Autism-associated 16p11.2 microdeletion impairs prefrontal functional connectivity in mouse and human

Share on
Autism-associated 16p11.2 microdeletion impairs prefrontal functional connectivity in mouse and human

Brain, May 2018
Autism-associated 16p11.2 microdeletion impairs prefrontal functional connectivity in mouse and human.

Bertero A 1,2 , Liska A 1 , Pagani M 1 , Parolisi R 3 , Masferrer ME 4 , Gritti M 5 , Pedrazzoli M 5 , Galbusera A 1 , Sarica A 6 , Cerasa A 6,7 , Buffelli M 8 , Tonini R 5 , Buffo A 3 , Gross C 4 , Pasqualetti M 1,2 , Gozzi A 1 .

Recent human genetic studies indicate that different variants increase risk for neurodevelopmental disorders. However, it remains unclear how specific mutations impact brain function and contribute to neuropsychiatric risk.

In this study, we focused our attention on chromosome 16p11.2 microdeletion, one of the most common copy number variations in autism and related neurodevelopmental disorders. Using resting state functional MRI data, our collaborators showed that 16p11.2 microdeletion carriers exhibit impaired prefrontal connectivity, associated with socio-cognitive impairments. To corroborate human findings, they probed prefrontal connectivity and microstructural white integrity in a mouse model of 16p11.2 deletion by MRI and DTI. Our contribution concerns the electron microscopy analysis of myelin that revealed an increased axonal diameter in callosal fibers as a possible cellular correlate of these alterations

These results suggest that 16p11.2 microdeletion can predispose to neurodevelopmental disorders and cognitive disability through a dysregulation of prefrontal connectivity.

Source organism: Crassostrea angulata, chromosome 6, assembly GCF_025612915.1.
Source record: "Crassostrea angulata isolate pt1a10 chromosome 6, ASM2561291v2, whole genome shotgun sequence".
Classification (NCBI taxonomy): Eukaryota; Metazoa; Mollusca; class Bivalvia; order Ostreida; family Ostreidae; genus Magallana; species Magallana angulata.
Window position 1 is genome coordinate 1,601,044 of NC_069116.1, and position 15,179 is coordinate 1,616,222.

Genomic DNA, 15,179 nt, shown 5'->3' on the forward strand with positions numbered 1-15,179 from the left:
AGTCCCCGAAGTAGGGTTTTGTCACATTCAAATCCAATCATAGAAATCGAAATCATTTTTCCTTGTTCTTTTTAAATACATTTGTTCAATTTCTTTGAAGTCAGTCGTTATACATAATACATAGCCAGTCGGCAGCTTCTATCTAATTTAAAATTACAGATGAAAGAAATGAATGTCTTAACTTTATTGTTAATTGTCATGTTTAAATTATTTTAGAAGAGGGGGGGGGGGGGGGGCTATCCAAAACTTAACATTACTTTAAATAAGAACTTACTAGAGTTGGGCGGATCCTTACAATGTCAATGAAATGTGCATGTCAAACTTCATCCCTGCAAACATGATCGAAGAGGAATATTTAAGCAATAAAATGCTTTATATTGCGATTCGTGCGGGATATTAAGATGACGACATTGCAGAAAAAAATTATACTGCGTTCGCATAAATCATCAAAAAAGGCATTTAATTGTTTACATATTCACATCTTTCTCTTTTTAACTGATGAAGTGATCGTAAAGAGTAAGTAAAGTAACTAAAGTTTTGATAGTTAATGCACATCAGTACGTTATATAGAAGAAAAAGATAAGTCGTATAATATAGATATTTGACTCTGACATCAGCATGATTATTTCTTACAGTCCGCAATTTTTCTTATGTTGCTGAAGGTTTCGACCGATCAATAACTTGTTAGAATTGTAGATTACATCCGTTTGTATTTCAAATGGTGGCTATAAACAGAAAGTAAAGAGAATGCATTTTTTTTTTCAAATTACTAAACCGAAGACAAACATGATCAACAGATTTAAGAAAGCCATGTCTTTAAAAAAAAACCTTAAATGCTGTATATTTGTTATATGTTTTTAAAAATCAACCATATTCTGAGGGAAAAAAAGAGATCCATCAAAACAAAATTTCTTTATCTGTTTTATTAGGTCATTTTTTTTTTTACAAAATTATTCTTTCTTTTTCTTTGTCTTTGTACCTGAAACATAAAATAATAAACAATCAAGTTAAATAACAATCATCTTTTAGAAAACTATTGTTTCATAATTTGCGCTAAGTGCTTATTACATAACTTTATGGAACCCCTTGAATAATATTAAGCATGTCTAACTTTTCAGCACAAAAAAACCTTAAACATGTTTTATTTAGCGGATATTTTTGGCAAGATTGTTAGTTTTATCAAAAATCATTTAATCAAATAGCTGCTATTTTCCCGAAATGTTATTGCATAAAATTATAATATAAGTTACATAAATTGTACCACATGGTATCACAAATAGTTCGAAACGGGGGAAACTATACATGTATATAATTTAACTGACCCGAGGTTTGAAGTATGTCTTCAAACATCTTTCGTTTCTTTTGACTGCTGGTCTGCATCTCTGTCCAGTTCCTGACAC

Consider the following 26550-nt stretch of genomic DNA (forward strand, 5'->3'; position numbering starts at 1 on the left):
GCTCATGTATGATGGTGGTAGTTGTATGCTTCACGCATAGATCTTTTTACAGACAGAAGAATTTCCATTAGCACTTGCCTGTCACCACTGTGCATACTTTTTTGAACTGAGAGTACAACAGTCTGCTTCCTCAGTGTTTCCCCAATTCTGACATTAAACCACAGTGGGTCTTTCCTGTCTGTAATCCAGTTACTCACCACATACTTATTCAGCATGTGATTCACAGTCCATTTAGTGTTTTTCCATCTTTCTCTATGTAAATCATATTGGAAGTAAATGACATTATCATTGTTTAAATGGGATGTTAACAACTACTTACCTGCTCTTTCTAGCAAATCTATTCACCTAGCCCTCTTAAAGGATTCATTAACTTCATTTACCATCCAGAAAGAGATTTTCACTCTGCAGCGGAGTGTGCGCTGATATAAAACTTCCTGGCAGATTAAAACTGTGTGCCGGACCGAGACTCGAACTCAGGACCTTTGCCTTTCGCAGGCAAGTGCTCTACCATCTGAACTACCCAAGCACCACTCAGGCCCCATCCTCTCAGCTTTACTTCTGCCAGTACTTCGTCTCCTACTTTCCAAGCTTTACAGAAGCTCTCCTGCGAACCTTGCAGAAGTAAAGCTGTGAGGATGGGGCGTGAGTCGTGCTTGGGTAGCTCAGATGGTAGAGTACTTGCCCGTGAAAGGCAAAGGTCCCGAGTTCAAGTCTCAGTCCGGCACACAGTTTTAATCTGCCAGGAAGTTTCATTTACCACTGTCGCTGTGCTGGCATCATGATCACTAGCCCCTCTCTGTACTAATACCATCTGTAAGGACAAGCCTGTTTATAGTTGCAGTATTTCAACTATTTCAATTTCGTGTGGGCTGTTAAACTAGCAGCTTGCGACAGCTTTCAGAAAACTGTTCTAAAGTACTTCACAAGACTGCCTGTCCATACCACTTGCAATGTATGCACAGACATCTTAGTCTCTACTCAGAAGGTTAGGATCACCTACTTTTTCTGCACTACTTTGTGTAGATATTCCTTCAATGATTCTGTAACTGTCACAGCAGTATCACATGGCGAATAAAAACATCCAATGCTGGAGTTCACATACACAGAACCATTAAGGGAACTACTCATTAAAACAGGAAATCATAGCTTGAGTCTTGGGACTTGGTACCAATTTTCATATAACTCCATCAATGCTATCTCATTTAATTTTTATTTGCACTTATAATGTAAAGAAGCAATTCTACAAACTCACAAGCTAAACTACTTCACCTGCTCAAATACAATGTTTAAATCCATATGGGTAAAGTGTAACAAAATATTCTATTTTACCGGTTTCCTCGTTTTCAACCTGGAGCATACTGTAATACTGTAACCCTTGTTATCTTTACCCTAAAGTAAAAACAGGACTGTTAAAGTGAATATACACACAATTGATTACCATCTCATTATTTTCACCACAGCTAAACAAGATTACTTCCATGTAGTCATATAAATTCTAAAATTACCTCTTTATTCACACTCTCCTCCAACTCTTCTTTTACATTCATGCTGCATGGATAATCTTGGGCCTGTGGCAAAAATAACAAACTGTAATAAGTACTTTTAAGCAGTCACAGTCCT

bertero et al
Comparable white matter microstructural abnormalities in human 16p11.2 deletion carriers and 16p11.2+/- mice.
(A) White matter regions exhibiting significantly increased connettivity in human deletion carriers (left, modified from Owen et al. 2014, with permission). The analysis in mouse revealed analogous increases in 16p11.2 + /- mutants (right). (B) Transmission electron micrographs of corpus callosum cross-sections from control (+/+) and 16p11.2 + /- (+/-) mice. Scale bar = 1 mm; original magnification 25 000. (C) Quantification of fractional anisotropy, mean thickness, axonal diameter and G-ratio in callosal neurons (*P<0.05, **P<0.01, means ± SEM).
1 Functional Neuroimaging Laboratory, Istituto Italiano di Tecnologia, Center for Neuroscience and Cognitive Systems @UniTn, Rovereto, Italy.
2 Department of Biology, Unit of Cell and Developmental Biology, University of Pisa, Pisa, Italy.
3 Department of Neuroscience Rita Levi-Montalcini- University of Torino, Neuroscience Institute Cavalieri Ottolenghi (NICO), Torino, Italy.
4 Epigenetics and Neurobiology Unit, European Molecular Biology Laboratory (EMBL), Monterotondo, Italy.
5 Neuroscience and Brain Technologies Department, Istituto Italiano di Tecnologia, Genova, Italy.
6 Consiglio Nazionale delle Ricerche, Catanzaro, Italy.
7 S. Anna Institute and Research in Advanced Neuro-rehabilitation (RAN) Crotone, Italy.
8 Department of Neurosciences, Biomedicine and Movement Sciences, University of Verona, Italy.

Events & Meetings

16 february 2019

Torino - 10th International Meeting STEROIDS and NERVOUS SYSTEM

Since 2001, this meeting represented an important event for basic and clinical researchers working on this emerging scientific topic. We will address state-of-the-art approaches in the field of steroids and nervous system, including behavior, epigenetics, genomic and non-genomic actions, the vitamin D, neurodegenerative and psychiatric disorders, and the interference among endocrine disruptors and steroid signaling.